This design gives my kitchen a totally new flow. I’ve lined the walls with a L-shaped countertop and turned the focus onto a slim kitchen island/ breakfast bar. (One of my kitchen fantasies!) I moved the fridge out of the left corner (where the washing machine is now) to the right wall, giving me at least 2 additional feet of countertop space. Beyond the fridge is a row of hanging cabinets for work related storage. I’ll line up my work desk next to the kitchen island, galley style. I like how easy it is to move from one spot to another as well as how it stitches up my kitchen and work zone into one, rather than cleanly separating them like the current kitchen.

IKEA Home Planner - kitchen plan 2
IKEA Home Planner - kitchen plan 2

Cons: There is a lot of re-laying of pipes to change the position of the sink. My washing machine is snug under the countertop and between cabinets. I fear the day it breaks down (again!) It has had 4 repairs in the past few years, so I’m worrying ahead. (Actually, this is an con in Design 1 too.)

Decisions, decisions…

Both designs do give me what I want — more countertop space, ample storage, worktop lighting and larger food prep area. At the moment, my heart is leaning towards the Design 2 but who knows, things may change as I tweak along.

What do you think? I’d love to hear from you too. What’s your experience planning an IKEA kitchen? Do share the good, the bad, the cautions, the must-haves, things you would have done differently, dos and don’ts?

Next post, I’ll talk about the IKEA Home Planner and the tricks I gathered from using it. I’ll also move on to Step 3 and 4 of the buying process. So come back for the next My METOD Makeover update.

Disclosure: IKEA Malaysia is the sponsor of my new METOD kitchen. However, my experience and views on the IKEA METOD range are entirely my own.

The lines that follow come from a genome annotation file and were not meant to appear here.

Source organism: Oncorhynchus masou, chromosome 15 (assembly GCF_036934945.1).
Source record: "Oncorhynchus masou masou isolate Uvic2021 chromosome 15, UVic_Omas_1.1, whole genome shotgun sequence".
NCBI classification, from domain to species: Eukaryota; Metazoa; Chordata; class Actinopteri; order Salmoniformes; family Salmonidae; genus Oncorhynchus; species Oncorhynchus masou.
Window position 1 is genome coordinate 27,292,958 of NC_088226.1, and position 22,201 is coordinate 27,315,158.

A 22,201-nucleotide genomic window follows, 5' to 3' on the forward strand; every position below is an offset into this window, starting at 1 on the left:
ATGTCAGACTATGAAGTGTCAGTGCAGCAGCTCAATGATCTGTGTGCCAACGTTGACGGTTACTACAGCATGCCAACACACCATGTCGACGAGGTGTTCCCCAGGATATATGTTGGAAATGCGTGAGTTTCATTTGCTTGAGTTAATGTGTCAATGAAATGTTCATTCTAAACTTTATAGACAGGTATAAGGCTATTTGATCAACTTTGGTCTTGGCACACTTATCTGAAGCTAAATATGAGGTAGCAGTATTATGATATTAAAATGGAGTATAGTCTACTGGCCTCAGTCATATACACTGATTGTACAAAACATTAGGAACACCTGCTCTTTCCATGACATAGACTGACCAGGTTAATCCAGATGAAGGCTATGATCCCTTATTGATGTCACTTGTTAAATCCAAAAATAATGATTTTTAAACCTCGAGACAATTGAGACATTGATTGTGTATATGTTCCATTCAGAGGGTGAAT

An alternative kitchen island
BILLY Bookcase from Casual to Classy

The Author

Jules Yap

"I am Jules, the engine behind IKEAHackers and the one who keeps this site up and running. My mission is to capture all the wonderful, inspiring, clever hacks and ideas for our much loved IKEA items".

13 Responses to My METOD Makeover: The journey of a thousand cabinets begins …

  1. LittleRaven says:

    When we got our kitchen 20 yrs back I got a lot of drawers. For instance under the built-in stove. It’s great to keep all your pans and pots right where you need them. Of corse I didn’t pay enough and ended up with one cabinet under the counter that always required kneeling down to get something out. About 5 or so years back I had enough and made two ikea rationell drawers fit in there, ever since it’s an awesome space. I also still am thankful for the guy who did the electric work and who pointed out that the extension cord would look “awesome” on the counter for the toaster and the coffee maker. You can never have enough electrical outlets.
    Another nice feature we have are the toekick drawers for baking stuff and everthing you don’t use often. Method doesn’t offer them so you would have to hack them in there. (rationell did)
    I try to like method but I still think the old rationell looks a lot better and had way more options.

  2. Sandra & the 2 Spaniels says:

    I really like design #2. Seems modern and very open, which I like.

  3. Krissa says:

    I have an IKEA kitchen since January 2014, a line of 3.45m, and I am very happy with it. I only have drawers, much more convenient. On the wall, I have an open shelf (I do not remember the name, and I don’t find it any more in the catalog), and against the wall opposite, I have two black VITTSJÖ shelves. For the planning, I used the Kitchen Planer from IKEA.